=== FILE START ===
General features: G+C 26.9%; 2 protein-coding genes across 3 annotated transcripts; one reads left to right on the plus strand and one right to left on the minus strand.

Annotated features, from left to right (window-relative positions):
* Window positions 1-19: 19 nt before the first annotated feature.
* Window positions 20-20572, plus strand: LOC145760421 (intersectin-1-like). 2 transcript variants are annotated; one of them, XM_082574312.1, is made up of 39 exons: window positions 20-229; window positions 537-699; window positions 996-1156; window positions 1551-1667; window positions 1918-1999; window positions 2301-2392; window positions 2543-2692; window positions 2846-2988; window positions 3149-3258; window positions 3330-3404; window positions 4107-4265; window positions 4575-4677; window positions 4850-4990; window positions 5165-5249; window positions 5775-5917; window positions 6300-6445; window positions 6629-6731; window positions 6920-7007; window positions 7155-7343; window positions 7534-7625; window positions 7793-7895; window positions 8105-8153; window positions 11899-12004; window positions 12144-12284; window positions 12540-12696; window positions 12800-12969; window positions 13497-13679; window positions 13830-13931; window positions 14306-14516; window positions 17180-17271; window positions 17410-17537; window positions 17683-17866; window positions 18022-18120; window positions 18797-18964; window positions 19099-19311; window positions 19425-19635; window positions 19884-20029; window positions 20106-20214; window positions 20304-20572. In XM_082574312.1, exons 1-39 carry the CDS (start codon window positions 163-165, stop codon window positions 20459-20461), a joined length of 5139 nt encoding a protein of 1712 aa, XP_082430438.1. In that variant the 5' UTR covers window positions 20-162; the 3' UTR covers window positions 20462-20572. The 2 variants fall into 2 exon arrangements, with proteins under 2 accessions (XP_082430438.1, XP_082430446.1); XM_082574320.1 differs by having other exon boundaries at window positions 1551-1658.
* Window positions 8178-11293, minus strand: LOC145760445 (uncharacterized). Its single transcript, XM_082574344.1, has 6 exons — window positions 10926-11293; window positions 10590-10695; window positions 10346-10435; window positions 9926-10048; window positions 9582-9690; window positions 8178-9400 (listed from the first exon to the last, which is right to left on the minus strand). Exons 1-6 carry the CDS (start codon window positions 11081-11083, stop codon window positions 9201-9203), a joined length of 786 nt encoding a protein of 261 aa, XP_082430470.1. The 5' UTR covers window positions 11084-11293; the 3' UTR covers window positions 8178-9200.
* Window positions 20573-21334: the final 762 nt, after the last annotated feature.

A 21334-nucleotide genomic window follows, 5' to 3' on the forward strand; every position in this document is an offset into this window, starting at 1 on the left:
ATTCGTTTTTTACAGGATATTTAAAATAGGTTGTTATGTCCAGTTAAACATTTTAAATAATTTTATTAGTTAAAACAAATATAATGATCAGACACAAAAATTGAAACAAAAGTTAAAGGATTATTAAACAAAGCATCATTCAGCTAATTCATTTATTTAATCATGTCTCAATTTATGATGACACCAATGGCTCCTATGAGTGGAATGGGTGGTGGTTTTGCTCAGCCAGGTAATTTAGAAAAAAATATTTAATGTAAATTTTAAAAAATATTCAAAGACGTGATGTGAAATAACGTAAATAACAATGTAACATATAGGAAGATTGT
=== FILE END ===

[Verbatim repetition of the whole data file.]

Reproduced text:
General features: G+C 26.9%; 2 protein-coding genes across 3 annotated transcripts; one reads left to right on the plus strand and one right to left on the minus strand.

Annotated features, from left to right (window-relative positions):
* Window positions 1-19: 19 nt before the first annotated feature.
* Window positions 20-20572, plus strand: LOC145760421 (intersectin-1-like). 2 transcript variants are annotated; one of them, XM_082574312.1, is made up of 39 exons: window positions 20-229; window positions 537-699; window positions 996-1156; window positions 1551-1667; window positions 1918-1999; window positions 2301-2392; window positions 2543-2692; window positions 2846-2988; window positions 3149-3258; window positions 3330-3404; window positions 4107-4265; window positions 4575-4677; window positions 4850-4990; window positions 5165-5249; window positions 5775-5917; window positions 6300-6445; window positions 6629-6731; window positions 6920-7007; window positions 7155-7343; window positions 7534-7625; window positions 7793-7895; window positions 8105-8153; window positions 11899-12004; window positions 12144-12284; window positions 12540-12696; window positions 12800-12969; window positions 13497-13679; window positions 13830-13931; window positions 14306-14516; window positions 17180-17271; window positions 17410-17537; window positions 17683-17866; window positions 18022-18120; window positions 18797-18964; window positions 19099-19311; window positions 19425-19635; window positions 19884-20029; window positions 20106-20214; window positions 20304-20572. In XM_082574312.1, exons 1-39 carry the CDS (start codon window positions 163-165, stop codon window positions 20459-20461), a joined length of 5139 nt encoding a protein of 1712 aa, XP_082430438.1. In that variant the 5' UTR covers window positions 20-162; the 3' UTR covers window positions 20462-20572. The 2 variants fall into 2 exon arrangements, with proteins under 2 accessions (XP_082430438.1, XP_082430446.1); XM_082574320.1 differs by having other exon boundaries at window positions 1551-1658.
* Window positions 8178-11293, minus strand: LOC145760445 (uncharacterized). Its single transcript, XM_082574344.1, has 6 exons — window positions 10926-11293; window positions 10590-10695; window positions 10346-10435; window positions 9926-10048; window positions 9582-9690; window positions 8178-9400 (listed from the first exon to the last, which is right to left on the minus strand). Exons 1-6 carry the CDS (start codon window positions 11081-11083, stop codon window positions 9201-9203), a joined length of 786 nt encoding a protein of 261 aa, XP_082430470.1. The 5' UTR covers window positions 11084-11293; the 3' UTR covers window positions 8178-9200.
* Window positions 20573-21334: the final 762 nt, after the last annotated feature.

A 21334-nucleotide genomic window follows, 5' to 3' on the forward strand; every position in this document is an offset into this window, starting at 1 on the left:
ATTCGTTTTTTACAGGATATTTAAAATAGGTTGTTATGTCCAGTTAAACATTTTAAATAATTTTATTAGTTAAAACAAATATAATGATCAGACACAAAAATTGAAACAAAAGTTAAAGGATTATTAAACAAAGCATCATTCAGCTAATTCATTTATTTAATCATGTCTCAATTTATGATGACACCAATGGCTCCTATGAGTGGAATGGGTGGTGGTTTTGCTCAGCCAGGTAATTTAGAAAAAAATATTTAATGTAAATTTTAAAAAATATTCAAAGACGTGATGTGAAATAACGTAAATAACAATGTAACATATAGGAAGATTGT